Port: Working for pipeline company is like manning 'gas chambers' at Auschwitz, says Minnesota activist
"It’s like the ecological equivalent to Auschwitz," Winona LaDuke told a PBS affiliate.
MINOT, N.D. — Winona LaDuke is a Native American activist whose group, Honor the Earth, has been very active in opposing energy development projects, typically pipelines, across our region.
Her group fought against the Dakota Access Pipeline here in North Dakota, in addition to the Line 3 replacement project in Minnesota.
Recently the folks behind the Line 3 project — which, again, is the effort to replace an existing line — got some good news from Minnesota's state government. After an absurdly tortuous review process, dotted with many protests and legal challenges, state regulators recently granted key permits to allow construction to go forward .
This has enraged LaDuke and other anti-pipeline activists, many of whom posture themselves as representing the best interests of our region's Indigenous peoples.
During a recent interview on a Twin Cities PBS affiliate, LaDuke was asked about people in Native American communities who are supportive of projects like Line 3 because of things like the jobs they provide.
LaDuke responded to the question by suggesting these people are like Nazi collaborators (her comments begin at about the 39:50 mark in the video):
“So, you know, there’s some people that are up there trying to get some money because it’s a really difficult time in the north. But you know what? It’s kind of like getting a job in the gas chamber,” she said.
“That’s a great job to have, but it’s really not the job you want to have for the long term and that’s what this pipeline is like. It’s like the ecological equivalent to Auschwitz. That’s what this pipeline is. So I don’t want to work in the gas chamber and I don’t want an Auschwitz,” she continued.
Just to review, Auschwitz was a Nazi prison camp in Poland where some 1.3 million human beings were imprisoned, and about 1.1 million were systematically exterminated.
Line 3, meanwhile, is a piece of energy infrastructure duly permitted by various government jurisdictions that will be used to transport a product every single American, including LaDuke herself, uses every day.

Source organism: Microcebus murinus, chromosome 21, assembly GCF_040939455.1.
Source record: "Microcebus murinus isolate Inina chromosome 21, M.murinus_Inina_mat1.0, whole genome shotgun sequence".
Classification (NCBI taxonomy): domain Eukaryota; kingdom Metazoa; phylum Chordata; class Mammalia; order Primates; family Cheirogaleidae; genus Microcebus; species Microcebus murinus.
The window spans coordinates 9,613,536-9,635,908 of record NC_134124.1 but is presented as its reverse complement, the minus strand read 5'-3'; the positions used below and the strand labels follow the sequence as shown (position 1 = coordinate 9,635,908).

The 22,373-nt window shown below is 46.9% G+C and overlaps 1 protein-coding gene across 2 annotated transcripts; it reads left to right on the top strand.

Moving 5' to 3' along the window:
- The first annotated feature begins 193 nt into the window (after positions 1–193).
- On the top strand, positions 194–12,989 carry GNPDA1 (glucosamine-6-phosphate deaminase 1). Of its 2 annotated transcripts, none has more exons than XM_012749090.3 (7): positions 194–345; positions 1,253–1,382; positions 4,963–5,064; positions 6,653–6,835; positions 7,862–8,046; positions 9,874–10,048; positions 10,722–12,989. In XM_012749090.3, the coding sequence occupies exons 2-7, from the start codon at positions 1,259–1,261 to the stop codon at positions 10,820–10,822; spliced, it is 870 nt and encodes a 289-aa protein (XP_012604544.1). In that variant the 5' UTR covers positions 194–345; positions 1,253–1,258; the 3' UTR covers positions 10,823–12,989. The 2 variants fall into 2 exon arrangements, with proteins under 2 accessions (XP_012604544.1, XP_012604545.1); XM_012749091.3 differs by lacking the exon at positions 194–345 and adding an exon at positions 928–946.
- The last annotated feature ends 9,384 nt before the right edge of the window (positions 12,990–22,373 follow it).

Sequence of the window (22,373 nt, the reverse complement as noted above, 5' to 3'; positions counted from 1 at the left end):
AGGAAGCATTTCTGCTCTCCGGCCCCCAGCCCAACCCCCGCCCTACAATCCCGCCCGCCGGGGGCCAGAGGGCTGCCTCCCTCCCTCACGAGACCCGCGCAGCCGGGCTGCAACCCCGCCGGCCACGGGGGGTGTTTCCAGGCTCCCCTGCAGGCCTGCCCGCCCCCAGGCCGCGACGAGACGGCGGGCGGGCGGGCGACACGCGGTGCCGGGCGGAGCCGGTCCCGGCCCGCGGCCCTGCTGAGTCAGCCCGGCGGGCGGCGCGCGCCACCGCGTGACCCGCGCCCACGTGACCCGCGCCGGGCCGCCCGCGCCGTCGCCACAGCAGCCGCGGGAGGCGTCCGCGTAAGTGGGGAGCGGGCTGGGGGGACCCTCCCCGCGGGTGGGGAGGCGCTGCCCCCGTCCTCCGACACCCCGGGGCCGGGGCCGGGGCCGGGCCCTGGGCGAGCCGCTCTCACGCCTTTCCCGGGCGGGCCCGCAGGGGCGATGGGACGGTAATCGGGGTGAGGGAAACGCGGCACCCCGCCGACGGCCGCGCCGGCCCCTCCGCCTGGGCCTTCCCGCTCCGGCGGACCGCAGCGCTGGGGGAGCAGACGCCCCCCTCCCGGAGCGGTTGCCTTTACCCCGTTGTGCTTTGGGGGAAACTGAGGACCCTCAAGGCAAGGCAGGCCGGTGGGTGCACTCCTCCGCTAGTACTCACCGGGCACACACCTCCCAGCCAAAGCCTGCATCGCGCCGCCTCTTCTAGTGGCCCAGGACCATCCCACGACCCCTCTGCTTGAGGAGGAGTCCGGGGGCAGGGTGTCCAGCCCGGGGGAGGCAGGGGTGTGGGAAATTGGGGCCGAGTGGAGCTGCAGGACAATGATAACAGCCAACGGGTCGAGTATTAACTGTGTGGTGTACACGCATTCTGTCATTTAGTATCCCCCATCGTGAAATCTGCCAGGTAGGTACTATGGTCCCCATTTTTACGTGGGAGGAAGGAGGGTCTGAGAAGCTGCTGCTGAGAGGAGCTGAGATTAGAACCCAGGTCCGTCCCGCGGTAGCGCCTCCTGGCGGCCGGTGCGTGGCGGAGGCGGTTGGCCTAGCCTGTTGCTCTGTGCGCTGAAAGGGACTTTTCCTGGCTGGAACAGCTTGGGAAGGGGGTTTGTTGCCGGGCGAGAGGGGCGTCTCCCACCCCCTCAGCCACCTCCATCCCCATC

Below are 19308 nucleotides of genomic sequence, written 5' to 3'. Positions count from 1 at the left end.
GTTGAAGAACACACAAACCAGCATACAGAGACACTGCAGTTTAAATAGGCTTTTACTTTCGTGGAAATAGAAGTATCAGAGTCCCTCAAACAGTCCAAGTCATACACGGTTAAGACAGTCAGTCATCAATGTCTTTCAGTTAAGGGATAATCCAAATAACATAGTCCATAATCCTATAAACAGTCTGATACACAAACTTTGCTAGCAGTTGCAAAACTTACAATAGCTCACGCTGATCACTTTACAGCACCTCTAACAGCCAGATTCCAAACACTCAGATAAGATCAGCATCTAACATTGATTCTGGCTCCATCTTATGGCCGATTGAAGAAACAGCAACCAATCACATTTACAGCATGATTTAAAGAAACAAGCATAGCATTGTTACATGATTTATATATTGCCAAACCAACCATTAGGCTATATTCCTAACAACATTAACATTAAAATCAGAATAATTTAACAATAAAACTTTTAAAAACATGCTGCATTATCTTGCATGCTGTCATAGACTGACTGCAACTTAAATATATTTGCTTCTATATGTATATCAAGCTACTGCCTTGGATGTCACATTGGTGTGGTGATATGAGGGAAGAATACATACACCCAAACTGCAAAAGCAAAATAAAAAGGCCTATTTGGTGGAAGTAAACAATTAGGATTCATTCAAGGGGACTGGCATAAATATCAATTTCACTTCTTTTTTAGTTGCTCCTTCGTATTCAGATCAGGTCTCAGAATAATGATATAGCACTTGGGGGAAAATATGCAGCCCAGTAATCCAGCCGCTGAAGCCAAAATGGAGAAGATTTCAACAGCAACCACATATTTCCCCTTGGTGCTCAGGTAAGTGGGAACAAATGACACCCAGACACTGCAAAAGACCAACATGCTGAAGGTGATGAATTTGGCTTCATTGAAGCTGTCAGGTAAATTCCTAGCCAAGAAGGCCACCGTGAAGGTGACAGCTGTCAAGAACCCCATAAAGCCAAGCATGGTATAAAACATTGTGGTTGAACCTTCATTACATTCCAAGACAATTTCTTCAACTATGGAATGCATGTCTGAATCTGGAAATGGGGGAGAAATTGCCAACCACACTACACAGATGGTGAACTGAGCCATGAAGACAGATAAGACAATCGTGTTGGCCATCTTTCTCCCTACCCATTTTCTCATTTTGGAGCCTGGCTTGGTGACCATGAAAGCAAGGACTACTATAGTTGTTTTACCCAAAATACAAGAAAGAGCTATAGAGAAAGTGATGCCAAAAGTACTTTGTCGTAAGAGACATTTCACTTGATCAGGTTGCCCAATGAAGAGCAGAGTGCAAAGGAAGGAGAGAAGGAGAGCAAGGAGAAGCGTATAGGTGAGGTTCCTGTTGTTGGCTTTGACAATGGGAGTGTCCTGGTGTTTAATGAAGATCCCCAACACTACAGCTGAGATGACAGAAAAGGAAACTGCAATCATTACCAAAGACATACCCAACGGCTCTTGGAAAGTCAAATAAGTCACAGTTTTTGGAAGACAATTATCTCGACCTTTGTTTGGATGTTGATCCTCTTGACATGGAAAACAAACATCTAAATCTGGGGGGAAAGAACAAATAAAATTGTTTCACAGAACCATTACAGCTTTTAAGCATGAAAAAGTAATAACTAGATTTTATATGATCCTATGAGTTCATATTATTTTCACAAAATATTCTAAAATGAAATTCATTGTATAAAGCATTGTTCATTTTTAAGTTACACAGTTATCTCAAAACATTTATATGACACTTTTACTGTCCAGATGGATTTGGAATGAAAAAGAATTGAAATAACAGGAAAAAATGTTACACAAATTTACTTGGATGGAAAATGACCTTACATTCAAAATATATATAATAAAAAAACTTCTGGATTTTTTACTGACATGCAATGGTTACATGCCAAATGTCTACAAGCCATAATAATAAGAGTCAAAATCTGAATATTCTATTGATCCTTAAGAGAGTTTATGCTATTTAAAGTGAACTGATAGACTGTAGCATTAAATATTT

LaDuke claims to be an advocate for Native American people, yet suggests that Native Americans who get a job working on this lawful project are akin to Nazi collaborators.
Remarkably, when LaDuke said this awful thing, the PBS hosts didn't challenge the assertion.
Which is a problem in and of itself, don't you think?
Trust in the news media is in decline, even as journalists posture themselves as truth-tellers combatting a steady stream of lies from political figures like Donald Trump.
Trump deserves accountability, no doubt, but don't figures like LaDuke deserve scrutiny, too?
During the protests against the Dakota Access Pipeline the national news media descended on south-central North Dakota and dutifully regurgitated every talking point the anti-pipeline activists there fed them.
Remember when MSNBC News reporter Cal Perry was spouting off about floating buffalo , suggesting that members of the Standing Rock Sioux tribe still subsist on buffalo hunts, because someone in the protest camps told him that was true?
That's the sort of credulous, utterly biased coverage anti-pipeline activists typically enjoy from the news media.
LaDuke being allowed to compare a pipeline replacement to a Nazi extermination camp where over 1 million people died with nary a question or challenge from the two reporters interviewing her is just the latest example of that reality.
"You can be sure that this pipeline project will be met with resistance,” LaDuke said during the interview when asked about the possibility of protests against the project.
Let's hope they are not as violent and awful as the protests against the Dakota Access Pipeline.
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Rob Port, founder of SayAnythingBlog.com, is a Forum Communications commentator. Reach him on Twitter at @robport or via email at firstname.lastname@example.org .